like to raise on direct payments.
559. I think our previous witnesses from MIND
in their written evidence talked about the advantages that could
be derived through the use of direct payments and you have made
reference to it as well. I wondered if you could elaborate on
what value you saw in the use of direct payments and how that
might be developed?
(Mr Heddell) I do not think there is a straight forward
and simple answer. Clearly the concept of direct payments and
the independence of individuals and developing the independence
of individuals to control their own destiny to quite a considerable
extent is obviously very valuable and we would see that happening.
This is one of the questions we could have been discussing with
our colleague from Holland earlier this morning because they have
been developing that area quite considerably. We have got quite
serious worries about the political potential here for shortfalls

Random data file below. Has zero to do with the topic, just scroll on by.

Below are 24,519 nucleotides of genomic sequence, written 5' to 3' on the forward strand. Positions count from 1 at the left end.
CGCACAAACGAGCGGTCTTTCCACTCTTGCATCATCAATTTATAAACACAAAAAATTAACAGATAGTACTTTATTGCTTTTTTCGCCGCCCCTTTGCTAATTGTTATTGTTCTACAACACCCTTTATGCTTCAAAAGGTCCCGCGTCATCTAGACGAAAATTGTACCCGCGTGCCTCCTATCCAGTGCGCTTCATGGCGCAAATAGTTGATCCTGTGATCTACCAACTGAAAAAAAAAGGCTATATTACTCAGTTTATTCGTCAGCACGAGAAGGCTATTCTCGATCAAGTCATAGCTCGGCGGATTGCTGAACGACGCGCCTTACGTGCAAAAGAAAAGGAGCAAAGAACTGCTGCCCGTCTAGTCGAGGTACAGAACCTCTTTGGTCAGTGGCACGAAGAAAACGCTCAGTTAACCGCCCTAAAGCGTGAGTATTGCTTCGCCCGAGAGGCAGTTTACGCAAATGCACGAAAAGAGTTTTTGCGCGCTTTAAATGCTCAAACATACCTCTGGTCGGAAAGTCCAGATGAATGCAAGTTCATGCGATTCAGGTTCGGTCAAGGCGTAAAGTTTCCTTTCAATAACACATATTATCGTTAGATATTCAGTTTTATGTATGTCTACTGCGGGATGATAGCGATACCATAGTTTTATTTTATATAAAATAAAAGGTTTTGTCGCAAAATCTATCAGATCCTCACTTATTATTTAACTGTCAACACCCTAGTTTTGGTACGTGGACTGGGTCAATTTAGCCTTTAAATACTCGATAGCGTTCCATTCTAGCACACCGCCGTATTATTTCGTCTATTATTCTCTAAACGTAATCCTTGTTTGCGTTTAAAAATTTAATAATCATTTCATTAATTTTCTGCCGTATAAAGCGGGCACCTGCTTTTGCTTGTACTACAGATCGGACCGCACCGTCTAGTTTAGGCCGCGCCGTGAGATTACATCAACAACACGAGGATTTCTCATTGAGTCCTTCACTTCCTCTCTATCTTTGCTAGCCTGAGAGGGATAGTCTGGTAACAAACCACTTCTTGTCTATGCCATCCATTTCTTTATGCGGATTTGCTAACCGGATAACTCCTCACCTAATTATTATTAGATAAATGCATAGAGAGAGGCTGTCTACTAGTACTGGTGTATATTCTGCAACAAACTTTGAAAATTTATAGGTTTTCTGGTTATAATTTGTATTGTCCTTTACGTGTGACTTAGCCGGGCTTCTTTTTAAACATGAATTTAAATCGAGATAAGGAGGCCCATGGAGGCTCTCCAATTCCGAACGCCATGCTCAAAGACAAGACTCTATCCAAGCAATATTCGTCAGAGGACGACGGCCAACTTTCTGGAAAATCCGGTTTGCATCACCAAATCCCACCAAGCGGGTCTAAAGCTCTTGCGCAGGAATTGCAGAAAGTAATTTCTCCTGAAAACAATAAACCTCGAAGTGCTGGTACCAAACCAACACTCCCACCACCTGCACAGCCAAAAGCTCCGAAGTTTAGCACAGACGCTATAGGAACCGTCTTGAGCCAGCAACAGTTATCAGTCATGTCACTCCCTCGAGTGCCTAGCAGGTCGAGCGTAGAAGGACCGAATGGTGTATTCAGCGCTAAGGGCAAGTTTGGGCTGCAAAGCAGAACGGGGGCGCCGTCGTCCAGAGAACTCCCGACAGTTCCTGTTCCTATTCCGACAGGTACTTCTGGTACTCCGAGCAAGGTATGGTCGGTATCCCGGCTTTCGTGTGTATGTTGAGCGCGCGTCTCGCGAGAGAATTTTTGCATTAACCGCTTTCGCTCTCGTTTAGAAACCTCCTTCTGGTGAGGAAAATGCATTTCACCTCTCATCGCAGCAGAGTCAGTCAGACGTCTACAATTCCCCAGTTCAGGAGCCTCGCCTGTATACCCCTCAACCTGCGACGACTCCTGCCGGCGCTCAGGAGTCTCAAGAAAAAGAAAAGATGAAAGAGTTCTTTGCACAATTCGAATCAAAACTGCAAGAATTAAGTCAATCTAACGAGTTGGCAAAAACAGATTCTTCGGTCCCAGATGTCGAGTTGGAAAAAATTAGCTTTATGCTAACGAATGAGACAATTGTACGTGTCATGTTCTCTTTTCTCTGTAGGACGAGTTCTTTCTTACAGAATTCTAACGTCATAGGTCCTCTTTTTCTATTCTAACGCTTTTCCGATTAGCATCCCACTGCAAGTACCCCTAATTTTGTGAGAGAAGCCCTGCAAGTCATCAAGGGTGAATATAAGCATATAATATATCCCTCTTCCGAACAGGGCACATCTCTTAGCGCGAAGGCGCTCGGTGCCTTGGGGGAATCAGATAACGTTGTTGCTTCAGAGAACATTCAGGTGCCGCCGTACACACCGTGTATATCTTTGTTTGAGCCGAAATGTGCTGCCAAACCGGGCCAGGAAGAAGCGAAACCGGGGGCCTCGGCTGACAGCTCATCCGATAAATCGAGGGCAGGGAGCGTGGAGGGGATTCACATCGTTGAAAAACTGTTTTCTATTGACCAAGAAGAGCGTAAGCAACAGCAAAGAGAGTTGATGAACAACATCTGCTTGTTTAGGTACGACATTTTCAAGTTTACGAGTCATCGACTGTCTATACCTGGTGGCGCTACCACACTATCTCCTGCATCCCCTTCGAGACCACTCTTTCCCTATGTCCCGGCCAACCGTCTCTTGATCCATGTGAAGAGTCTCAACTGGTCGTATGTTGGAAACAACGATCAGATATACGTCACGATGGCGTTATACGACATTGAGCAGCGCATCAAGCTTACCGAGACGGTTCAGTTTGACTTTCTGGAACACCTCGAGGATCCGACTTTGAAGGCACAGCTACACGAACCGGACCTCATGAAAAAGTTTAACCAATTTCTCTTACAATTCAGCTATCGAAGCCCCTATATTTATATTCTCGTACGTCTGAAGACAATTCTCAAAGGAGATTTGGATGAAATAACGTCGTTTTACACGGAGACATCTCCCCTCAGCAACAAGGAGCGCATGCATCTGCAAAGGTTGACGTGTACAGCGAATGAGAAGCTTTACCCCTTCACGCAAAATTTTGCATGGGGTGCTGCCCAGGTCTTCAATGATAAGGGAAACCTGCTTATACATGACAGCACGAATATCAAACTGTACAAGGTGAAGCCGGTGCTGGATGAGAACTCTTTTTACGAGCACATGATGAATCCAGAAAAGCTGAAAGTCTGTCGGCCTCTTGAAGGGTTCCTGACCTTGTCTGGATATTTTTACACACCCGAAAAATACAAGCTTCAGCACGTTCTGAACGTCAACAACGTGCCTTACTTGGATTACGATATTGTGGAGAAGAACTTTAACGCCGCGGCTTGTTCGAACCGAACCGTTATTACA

in the amounts of money being available, the pressures that it
could well put on existing families and so on if there is not
quite enough money in the direct payment to provide what a family
feels is necessary for an individual. The temptation to top that
up is obvious. To put it quite bluntly, we would be very worried
that this would be used as a mechanism for gradually reducing
expenses for those individuals and shifting responsibility on
to families and other sources of income.
560. Or presumably towards replacing the system
of criteria for charging to one of more generalised means testing?
(Mr Heddell) Yes. It is one of those difficult dilemmas.
In an ideal world where there was enough money for everything
that we wanted then the concept of giving people that independence
would be wonderful. I think in the world in which we work there
are lots of risks and worries associated with that. There is now
the opportunity for some initial steps in direct payments and
it will be interesting to see how it works. I would not want to
rush too quickly into expanding that until we have some more evidence.
Chairman: Can I thank you both once again for
your oral submission and your earlier written evidence, we are
most grateful to you.